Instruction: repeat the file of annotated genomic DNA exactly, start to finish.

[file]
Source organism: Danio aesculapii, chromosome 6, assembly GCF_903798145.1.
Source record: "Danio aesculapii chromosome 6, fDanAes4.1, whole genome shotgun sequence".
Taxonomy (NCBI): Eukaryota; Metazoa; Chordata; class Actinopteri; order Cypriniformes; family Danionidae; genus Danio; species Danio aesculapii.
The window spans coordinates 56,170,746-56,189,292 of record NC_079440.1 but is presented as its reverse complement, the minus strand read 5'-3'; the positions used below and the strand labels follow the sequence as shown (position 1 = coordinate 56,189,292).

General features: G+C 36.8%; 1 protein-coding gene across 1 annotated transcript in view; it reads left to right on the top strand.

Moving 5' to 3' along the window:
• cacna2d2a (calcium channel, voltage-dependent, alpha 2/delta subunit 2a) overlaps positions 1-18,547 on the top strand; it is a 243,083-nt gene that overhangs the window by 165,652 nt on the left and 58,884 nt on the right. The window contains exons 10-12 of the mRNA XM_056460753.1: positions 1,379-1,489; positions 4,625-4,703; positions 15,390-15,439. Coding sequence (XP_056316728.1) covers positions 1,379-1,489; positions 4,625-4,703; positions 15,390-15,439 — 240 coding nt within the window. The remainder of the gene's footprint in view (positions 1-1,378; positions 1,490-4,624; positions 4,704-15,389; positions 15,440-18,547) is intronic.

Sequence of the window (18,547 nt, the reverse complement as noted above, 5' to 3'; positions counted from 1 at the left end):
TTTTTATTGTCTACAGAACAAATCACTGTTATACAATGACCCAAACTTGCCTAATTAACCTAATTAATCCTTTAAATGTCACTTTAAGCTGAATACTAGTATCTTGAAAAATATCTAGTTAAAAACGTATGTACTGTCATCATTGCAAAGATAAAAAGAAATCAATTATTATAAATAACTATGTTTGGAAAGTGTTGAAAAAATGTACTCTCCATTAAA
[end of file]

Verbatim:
Source organism: Danio aesculapii, chromosome 6, assembly GCF_903798145.1.
Source record: "Danio aesculapii chromosome 6, fDanAes4.1, whole genome shotgun sequence".
Taxonomy (NCBI): Eukaryota; Metazoa; Chordata; class Actinopteri; order Cypriniformes; family Danionidae; genus Danio; species Danio aesculapii.
The window spans coordinates 56,170,746-56,189,292 of record NC_079440.1 but is presented as its reverse complement, the minus strand read 5'-3'; the positions used below and the strand labels follow the sequence as shown (position 1 = coordinate 56,189,292).

General features: G+C 36.8%; 1 protein-coding gene across 1 annotated transcript in view; it reads left to right on the top strand.

Moving 5' to 3' along the window:
• cacna2d2a (calcium channel, voltage-dependent, alpha 2/delta subunit 2a) overlaps positions 1-18,547 on the top strand; it is a 243,083-nt gene that overhangs the window by 165,652 nt on the left and 58,884 nt on the right. The window contains exons 10-12 of the mRNA XM_056460753.1: positions 1,379-1,489; positions 4,625-4,703; positions 15,390-15,439. Coding sequence (XP_056316728.1) covers positions 1,379-1,489; positions 4,625-4,703; positions 15,390-15,439 — 240 coding nt within the window. The remainder of the gene's footprint in view (positions 1-1,378; positions 1,490-4,624; positions 4,704-15,389; positions 15,440-18,547) is intronic.

Sequence of the window (18,547 nt, the reverse complement as noted above, 5' to 3'; positions counted from 1 at the left end):
TTTTTATTGTCTACAGAACAAATCACTGTTATACAATGACCCAAACTTGCCTAATTAACCTAATTAATCCTTTAAATGTCACTTTAAGCTGAATACTAGTATCTTGAAAAATATCTAGTTAAAAACGTATGTACTGTCATCATTGCAAAGATAAAAAGAAATCAATTATTATAAATAACTATGTTTGGAAAGTGTTGAAAAAATGTACTCTCCATTAAA